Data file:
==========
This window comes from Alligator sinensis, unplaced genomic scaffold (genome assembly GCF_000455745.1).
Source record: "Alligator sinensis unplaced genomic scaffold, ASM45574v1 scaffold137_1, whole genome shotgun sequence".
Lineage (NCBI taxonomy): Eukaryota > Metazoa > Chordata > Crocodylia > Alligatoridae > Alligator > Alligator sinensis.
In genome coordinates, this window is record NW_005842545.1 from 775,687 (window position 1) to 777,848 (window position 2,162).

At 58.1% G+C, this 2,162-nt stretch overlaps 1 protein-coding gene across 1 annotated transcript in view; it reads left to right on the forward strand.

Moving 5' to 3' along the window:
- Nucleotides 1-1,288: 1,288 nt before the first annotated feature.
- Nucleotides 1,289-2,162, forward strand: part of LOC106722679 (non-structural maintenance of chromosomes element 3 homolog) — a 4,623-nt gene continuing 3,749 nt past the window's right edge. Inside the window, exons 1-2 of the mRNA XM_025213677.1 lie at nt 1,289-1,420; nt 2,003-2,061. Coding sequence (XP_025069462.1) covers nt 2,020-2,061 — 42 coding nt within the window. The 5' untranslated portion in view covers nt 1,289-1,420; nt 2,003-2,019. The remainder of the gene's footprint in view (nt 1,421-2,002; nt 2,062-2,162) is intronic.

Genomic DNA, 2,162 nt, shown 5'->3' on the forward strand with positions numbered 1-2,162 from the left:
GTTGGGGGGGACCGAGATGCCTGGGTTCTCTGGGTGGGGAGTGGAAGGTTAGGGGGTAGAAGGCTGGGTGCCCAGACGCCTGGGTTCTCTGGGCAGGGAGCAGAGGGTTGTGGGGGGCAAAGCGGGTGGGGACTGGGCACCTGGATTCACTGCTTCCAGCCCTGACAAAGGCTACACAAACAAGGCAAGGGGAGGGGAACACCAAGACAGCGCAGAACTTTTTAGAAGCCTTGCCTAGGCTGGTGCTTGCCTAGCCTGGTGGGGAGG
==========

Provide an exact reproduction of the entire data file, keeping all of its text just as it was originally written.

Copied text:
This window comes from Alligator sinensis, unplaced genomic scaffold (genome assembly GCF_000455745.1).
Source record: "Alligator sinensis unplaced genomic scaffold, ASM45574v1 scaffold137_1, whole genome shotgun sequence".
Lineage (NCBI taxonomy): Eukaryota > Metazoa > Chordata > Crocodylia > Alligatoridae > Alligator > Alligator sinensis.
In genome coordinates, this window is record NW_005842545.1 from 775,687 (window position 1) to 777,848 (window position 2,162).

At 58.1% G+C, this 2,162-nt stretch overlaps 1 protein-coding gene across 1 annotated transcript in view; it reads left to right on the forward strand.

Moving 5' to 3' along the window:
- Nucleotides 1-1,288: 1,288 nt before the first annotated feature.
- Nucleotides 1,289-2,162, forward strand: part of LOC106722679 (non-structural maintenance of chromosomes element 3 homolog) — a 4,623-nt gene continuing 3,749 nt past the window's right edge. Inside the window, exons 1-2 of the mRNA XM_025213677.1 lie at nt 1,289-1,420; nt 2,003-2,061. Coding sequence (XP_025069462.1) covers nt 2,020-2,061 — 42 coding nt within the window. The 5' untranslated portion in view covers nt 1,289-1,420; nt 2,003-2,019. The remainder of the gene's footprint in view (nt 1,421-2,002; nt 2,062-2,162) is intronic.

Genomic DNA, 2,162 nt, shown 5'->3' on the forward strand with positions numbered 1-2,162 from the left:
GTTGGGGGGGACCGAGATGCCTGGGTTCTCTGGGTGGGGAGTGGAAGGTTAGGGGGTAGAAGGCTGGGTGCCCAGACGCCTGGGTTCTCTGGGCAGGGAGCAGAGGGTTGTGGGGGGCAAAGCGGGTGGGGACTGGGCACCTGGATTCACTGCTTCCAGCCCTGACAAAGGCTACACAAACAAGGCAAGGGGAGGGGAACACCAAGACAGCGCAGAACTTTTTAGAAGCCTTGCCTAGGCTGGTGCTTGCCTAGCCTGGTGGGGAGG